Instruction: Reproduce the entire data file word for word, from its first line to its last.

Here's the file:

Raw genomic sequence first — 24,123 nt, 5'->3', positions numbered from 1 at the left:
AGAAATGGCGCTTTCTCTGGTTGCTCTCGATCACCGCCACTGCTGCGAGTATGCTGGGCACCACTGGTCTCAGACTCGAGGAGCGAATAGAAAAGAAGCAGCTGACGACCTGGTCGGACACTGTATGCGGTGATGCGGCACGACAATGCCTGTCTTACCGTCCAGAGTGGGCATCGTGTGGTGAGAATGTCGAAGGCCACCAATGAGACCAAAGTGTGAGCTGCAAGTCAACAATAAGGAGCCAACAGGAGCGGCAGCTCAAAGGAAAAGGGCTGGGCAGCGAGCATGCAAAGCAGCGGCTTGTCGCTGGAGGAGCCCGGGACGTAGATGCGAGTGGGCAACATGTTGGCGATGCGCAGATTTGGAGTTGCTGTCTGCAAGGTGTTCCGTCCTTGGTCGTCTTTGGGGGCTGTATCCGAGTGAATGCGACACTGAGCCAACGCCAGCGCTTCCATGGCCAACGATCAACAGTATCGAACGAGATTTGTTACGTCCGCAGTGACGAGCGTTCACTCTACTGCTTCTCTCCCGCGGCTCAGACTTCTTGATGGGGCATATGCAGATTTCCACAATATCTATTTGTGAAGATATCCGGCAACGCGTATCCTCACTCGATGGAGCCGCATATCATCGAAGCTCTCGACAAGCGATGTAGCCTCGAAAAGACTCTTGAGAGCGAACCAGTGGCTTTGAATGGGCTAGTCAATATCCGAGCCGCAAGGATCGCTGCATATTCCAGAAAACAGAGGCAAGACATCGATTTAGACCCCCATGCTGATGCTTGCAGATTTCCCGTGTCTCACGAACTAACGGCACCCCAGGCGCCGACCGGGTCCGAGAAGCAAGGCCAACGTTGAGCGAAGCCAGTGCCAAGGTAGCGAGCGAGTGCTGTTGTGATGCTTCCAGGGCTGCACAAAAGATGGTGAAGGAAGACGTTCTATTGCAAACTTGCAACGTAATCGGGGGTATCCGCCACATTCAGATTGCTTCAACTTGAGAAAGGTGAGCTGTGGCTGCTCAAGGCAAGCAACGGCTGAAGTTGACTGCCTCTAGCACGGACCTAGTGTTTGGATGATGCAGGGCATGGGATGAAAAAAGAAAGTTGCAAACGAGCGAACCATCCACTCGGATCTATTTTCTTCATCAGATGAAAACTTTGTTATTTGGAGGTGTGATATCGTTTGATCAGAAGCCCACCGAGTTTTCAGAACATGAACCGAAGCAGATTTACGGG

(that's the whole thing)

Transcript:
Raw genomic sequence first — 24,123 nt, 5'->3', positions numbered from 1 at the left:
AGAAATGGCGCTTTCTCTGGTTGCTCTCGATCACCGCCACTGCTGCGAGTATGCTGGGCACCACTGGTCTCAGACTCGAGGAGCGAATAGAAAAGAAGCAGCTGACGACCTGGTCGGACACTGTATGCGGTGATGCGGCACGACAATGCCTGTCTTACCGTCCAGAGTGGGCATCGTGTGGTGAGAATGTCGAAGGCCACCAATGAGACCAAAGTGTGAGCTGCAAGTCAACAATAAGGAGCCAACAGGAGCGGCAGCTCAAAGGAAAAGGGCTGGGCAGCGAGCATGCAAAGCAGCGGCTTGTCGCTGGAGGAGCCCGGGACGTAGATGCGAGTGGGCAACATGTTGGCGATGCGCAGATTTGGAGTTGCTGTCTGCAAGGTGTTCCGTCCTTGGTCGTCTTTGGGGGCTGTATCCGAGTGAATGCGACACTGAGCCAACGCCAGCGCTTCCATGGCCAACGATCAACAGTATCGAACGAGATTTGTTACGTCCGCAGTGACGAGCGTTCACTCTACTGCTTCTCTCCCGCGGCTCAGACTTCTTGATGGGGCATATGCAGATTTCCACAATATCTATTTGTGAAGATATCCGGCAACGCGTATCCTCACTCGATGGAGCCGCATATCATCGAAGCTCTCGACAAGCGATGTAGCCTCGAAAAGACTCTTGAGAGCGAACCAGTGGCTTTGAATGGGCTAGTCAATATCCGAGCCGCAAGGATCGCTGCATATTCCAGAAAACAGAGGCAAGACATCGATTTAGACCCCCATGCTGATGCTTGCAGATTTCCCGTGTCTCACGAACTAACGGCACCCCAGGCGCCGACCGGGTCCGAGAAGCAAGGCCAACGTTGAGCGAAGCCAGTGCCAAGGTAGCGAGCGAGTGCTGTTGTGATGCTTCCAGGGCTGCACAAAAGATGGTGAAGGAAGACGTTCTATTGCAAACTTGCAACGTAATCGGGGGTATCCGCCACATTCAGATTGCTTCAACTTGAGAAAGGTGAGCTGTGGCTGCTCAAGGCAAGCAACGGCTGAAGTTGACTGCCTCTAGCACGGACCTAGTGTTTGGATGATGCAGGGCATGGGATGAAAAAAGAAAGTTGCAAACGAGCGAACCATCCACTCGGATCTATTTTCTTCATCAGATGAAAACTTTGTTATTTGGAGGTGTGATATCGTTTGATCAGAAGCCCACCGAGTTTTCAGAACATGAACCGAAGCAGATTTACGGG